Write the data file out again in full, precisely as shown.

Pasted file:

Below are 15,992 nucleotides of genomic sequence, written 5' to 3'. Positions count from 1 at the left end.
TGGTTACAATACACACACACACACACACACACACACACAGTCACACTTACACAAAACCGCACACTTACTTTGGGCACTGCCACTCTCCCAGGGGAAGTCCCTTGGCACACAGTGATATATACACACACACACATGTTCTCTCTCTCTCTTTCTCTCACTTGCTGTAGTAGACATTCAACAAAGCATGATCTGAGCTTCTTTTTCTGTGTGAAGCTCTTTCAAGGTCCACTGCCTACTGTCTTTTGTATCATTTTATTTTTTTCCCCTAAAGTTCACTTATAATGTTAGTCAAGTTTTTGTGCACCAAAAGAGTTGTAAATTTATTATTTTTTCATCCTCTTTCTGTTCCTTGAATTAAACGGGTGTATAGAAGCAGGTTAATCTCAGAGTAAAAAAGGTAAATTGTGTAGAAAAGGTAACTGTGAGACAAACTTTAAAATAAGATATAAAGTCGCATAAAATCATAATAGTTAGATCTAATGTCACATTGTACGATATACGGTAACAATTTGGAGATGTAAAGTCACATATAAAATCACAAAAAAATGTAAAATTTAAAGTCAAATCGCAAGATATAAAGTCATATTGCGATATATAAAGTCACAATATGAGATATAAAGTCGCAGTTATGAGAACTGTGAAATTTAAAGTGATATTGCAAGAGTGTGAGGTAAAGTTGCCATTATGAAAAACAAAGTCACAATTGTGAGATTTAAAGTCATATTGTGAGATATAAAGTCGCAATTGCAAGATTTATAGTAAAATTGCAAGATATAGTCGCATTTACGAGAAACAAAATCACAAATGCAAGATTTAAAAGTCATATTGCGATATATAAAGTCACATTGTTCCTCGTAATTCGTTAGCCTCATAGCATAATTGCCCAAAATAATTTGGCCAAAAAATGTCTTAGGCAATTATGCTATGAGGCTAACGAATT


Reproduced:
Below are 15,992 nucleotides of genomic sequence, written 5' to 3'. Positions count from 1 at the left end.
TGGTTACAATACACACACACACACACACACACACACACAGTCACACTTACACAAAACCGCACACTTACTTTGGGCACTGCCACTCTCCCAGGGGAAGTCCCTTGGCACACAGTGATATATACACACACACACATGTTCTCTCTCTCTCTTTCTCTCACTTGCTGTAGTAGACATTCAACAAAGCATGATCTGAGCTTCTTTTTCTGTGTGAAGCTCTTTCAAGGTCCACTGCCTACTGTCTTTTGTATCATTTTATTTTTTTCCCCTAAAGTTCACTTATAATGTTAGTCAAGTTTTTGTGCACCAAAAGAGTTGTAAATTTATTATTTTTTCATCCTCTTTCTGTTCCTTGAATTAAACGGGTGTATAGAAGCAGGTTAATCTCAGAGTAAAAAAGGTAAATTGTGTAGAAAAGGTAACTGTGAGACAAACTTTAAAATAAGATATAAAGTCGCATAAAATCATAATAGTTAGATCTAATGTCACATTGTACGATATACGGTAACAATTTGGAGATGTAAAGTCACATATAAAATCACAAAAAAATGTAAAATTTAAAGTCAAATCGCAAGATATAAAGTCATATTGCGATATATAAAGTCACAATATGAGATATAAAGTCGCAGTTATGAGAACTGTGAAATTTAAAGTGATATTGCAAGAGTGTGAGGTAAAGTTGCCATTATGAAAAACAAAGTCACAATTGTGAGATTTAAAGTCATATTGTGAGATATAAAGTCGCAATTGCAAGATTTATAGTAAAATTGCAAGATATAGTCGCATTTACGAGAAACAAAATCACAAATGCAAGATTTAAAAGTCATATTGCGATATATAAAGTCACATTGTTCCTCGTAATTCGTTAGCCTCATAGCATAATTGCCCAAAATAATTTGGCCAAAAAATGTCTTAGGCAATTATGCTATGAGGCTAACGAATT